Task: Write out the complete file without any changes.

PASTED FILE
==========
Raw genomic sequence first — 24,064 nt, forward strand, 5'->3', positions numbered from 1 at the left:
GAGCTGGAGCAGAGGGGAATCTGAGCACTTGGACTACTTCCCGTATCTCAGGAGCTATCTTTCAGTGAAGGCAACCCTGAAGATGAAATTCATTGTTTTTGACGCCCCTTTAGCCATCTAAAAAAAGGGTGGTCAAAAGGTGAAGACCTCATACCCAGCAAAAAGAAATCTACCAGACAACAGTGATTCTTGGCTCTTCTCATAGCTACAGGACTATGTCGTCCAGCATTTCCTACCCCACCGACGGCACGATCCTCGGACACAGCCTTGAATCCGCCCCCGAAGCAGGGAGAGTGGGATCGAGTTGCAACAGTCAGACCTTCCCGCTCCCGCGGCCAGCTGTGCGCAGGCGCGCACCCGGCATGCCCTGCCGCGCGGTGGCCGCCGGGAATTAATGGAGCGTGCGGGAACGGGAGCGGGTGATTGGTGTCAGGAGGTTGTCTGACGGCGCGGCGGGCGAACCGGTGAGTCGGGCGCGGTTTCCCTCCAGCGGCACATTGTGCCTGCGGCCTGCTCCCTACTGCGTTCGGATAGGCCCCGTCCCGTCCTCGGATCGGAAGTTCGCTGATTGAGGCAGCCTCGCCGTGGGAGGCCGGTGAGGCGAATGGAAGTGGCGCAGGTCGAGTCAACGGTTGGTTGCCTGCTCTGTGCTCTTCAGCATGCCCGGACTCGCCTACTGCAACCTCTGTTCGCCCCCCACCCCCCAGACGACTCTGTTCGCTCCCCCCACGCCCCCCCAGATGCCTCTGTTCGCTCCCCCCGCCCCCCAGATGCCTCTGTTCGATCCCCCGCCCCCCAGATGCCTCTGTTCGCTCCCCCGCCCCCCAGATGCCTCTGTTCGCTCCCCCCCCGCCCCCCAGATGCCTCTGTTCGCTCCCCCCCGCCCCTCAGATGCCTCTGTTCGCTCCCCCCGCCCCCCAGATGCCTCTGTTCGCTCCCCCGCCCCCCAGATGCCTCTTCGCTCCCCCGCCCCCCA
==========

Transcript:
Raw genomic sequence first — 24,064 nt, forward strand, 5'->3', positions numbered from 1 at the left:
GAGCTGGAGCAGAGGGGAATCTGAGCACTTGGACTACTTCCCGTATCTCAGGAGCTATCTTTCAGTGAAGGCAACCCTGAAGATGAAATTCATTGTTTTTGACGCCCCTTTAGCCATCTAAAAAAAGGGTGGTCAAAAGGTGAAGACCTCATACCCAGCAAAAAGAAATCTACCAGACAACAGTGATTCTTGGCTCTTCTCATAGCTACAGGACTATGTCGTCCAGCATTTCCTACCCCACCGACGGCACGATCCTCGGACACAGCCTTGAATCCGCCCCCGAAGCAGGGAGAGTGGGATCGAGTTGCAACAGTCAGACCTTCCCGCTCCCGCGGCCAGCTGTGCGCAGGCGCGCACCCGGCATGCCCTGCCGCGCGGTGGCCGCCGGGAATTAATGGAGCGTGCGGGAACGGGAGCGGGTGATTGGTGTCAGGAGGTTGTCTGACGGCGCGGCGGGCGAACCGGTGAGTCGGGCGCGGTTTCCCTCCAGCGGCACATTGTGCCTGCGGCCTGCTCCCTACTGCGTTCGGATAGGCCCCGTCCCGTCCTCGGATCGGAAGTTCGCTGATTGAGGCAGCCTCGCCGTGGGAGGCCGGTGAGGCGAATGGAAGTGGCGCAGGTCGAGTCAACGGTTGGTTGCCTGCTCTGTGCTCTTCAGCATGCCCGGACTCGCCTACTGCAACCTCTGTTCGCCCCCCACCCCCCAGACGACTCTGTTCGCTCCCCCCACGCCCCCCCAGATGCCTCTGTTCGCTCCCCCCGCCCCCCAGATGCCTCTGTTCGATCCCCCGCCCCCCAGATGCCTCTGTTCGCTCCCCCGCCCCCCAGATGCCTCTGTTCGCTCCCCCCCCGCCCCCCAGATGCCTCTGTTCGCTCCCCCCCGCCCCTCAGATGCCTCTGTTCGCTCCCCCCGCCCCCCAGATGCCTCTGTTCGCTCCCCCGCCCCCCAGATGCCTCTTCGCTCCCCCGCCCCCCA